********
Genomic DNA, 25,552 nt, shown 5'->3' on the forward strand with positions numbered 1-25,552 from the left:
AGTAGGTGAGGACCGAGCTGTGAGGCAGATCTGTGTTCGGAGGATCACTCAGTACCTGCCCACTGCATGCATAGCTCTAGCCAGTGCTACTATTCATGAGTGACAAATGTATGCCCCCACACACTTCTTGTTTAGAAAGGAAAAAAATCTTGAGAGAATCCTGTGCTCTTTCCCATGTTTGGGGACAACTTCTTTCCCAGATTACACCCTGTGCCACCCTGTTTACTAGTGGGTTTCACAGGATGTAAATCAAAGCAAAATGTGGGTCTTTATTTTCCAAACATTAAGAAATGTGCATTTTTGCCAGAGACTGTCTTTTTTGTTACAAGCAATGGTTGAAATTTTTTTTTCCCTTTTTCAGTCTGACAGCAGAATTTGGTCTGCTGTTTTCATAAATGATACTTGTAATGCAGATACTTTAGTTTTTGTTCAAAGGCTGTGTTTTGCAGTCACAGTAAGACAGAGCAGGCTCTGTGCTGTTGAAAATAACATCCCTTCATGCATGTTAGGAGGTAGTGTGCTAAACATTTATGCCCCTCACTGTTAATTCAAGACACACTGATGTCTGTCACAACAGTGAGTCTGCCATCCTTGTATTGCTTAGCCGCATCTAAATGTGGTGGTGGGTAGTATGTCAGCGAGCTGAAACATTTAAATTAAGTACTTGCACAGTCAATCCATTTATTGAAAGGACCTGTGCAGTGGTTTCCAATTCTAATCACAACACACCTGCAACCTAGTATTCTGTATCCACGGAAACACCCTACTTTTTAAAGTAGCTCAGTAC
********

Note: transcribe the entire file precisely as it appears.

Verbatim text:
Genomic DNA, 25,552 nt, shown 5'->3' on the forward strand with positions numbered 1-25,552 from the left:
AGTAGGTGAGGACCGAGCTGTGAGGCAGATCTGTGTTCGGAGGATCACTCAGTACCTGCCCACTGCATGCATAGCTCTAGCCAGTGCTACTATTCATGAGTGACAAATGTATGCCCCCACACACTTCTTGTTTAGAAAGGAAAAAAATCTTGAGAGAATCCTGTGCTCTTTCCCATGTTTGGGGACAACTTCTTTCCCAGATTACACCCTGTGCCACCCTGTTTACTAGTGGGTTTCACAGGATGTAAATCAAAGCAAAATGTGGGTCTTTATTTTCCAAACATTAAGAAATGTGCATTTTTGCCAGAGACTGTCTTTTTTGTTACAAGCAATGGTTGAAATTTTTTTTTCCCTTTTTCAGTCTGACAGCAGAATTTGGTCTGCTGTTTTCATAAATGATACTTGTAATGCAGATACTTTAGTTTTTGTTCAAAGGCTGTGTTTTGCAGTCACAGTAAGACAGAGCAGGCTCTGTGCTGTTGAAAATAACATCCCTTCATGCATGTTAGGAGGTAGTGTGCTAAACATTTATGCCCCTCACTGTTAATTCAAGACACACTGATGTCTGTCACAACAGTGAGTCTGCCATCCTTGTATTGCTTAGCCGCATCTAAATGTGGTGGTGGGTAGTATGTCAGCGAGCTGAAACATTTAAATTAAGTACTTGCACAGTCAATCCATTTATTGAAAGGACCTGTGCAGTGGTTTCCAATTCTAATCACAACACACCTGCAACCTAGTATTCTGTATCCACGGAAACACCCTACTTTTTAAAGTAGCTCAGTAC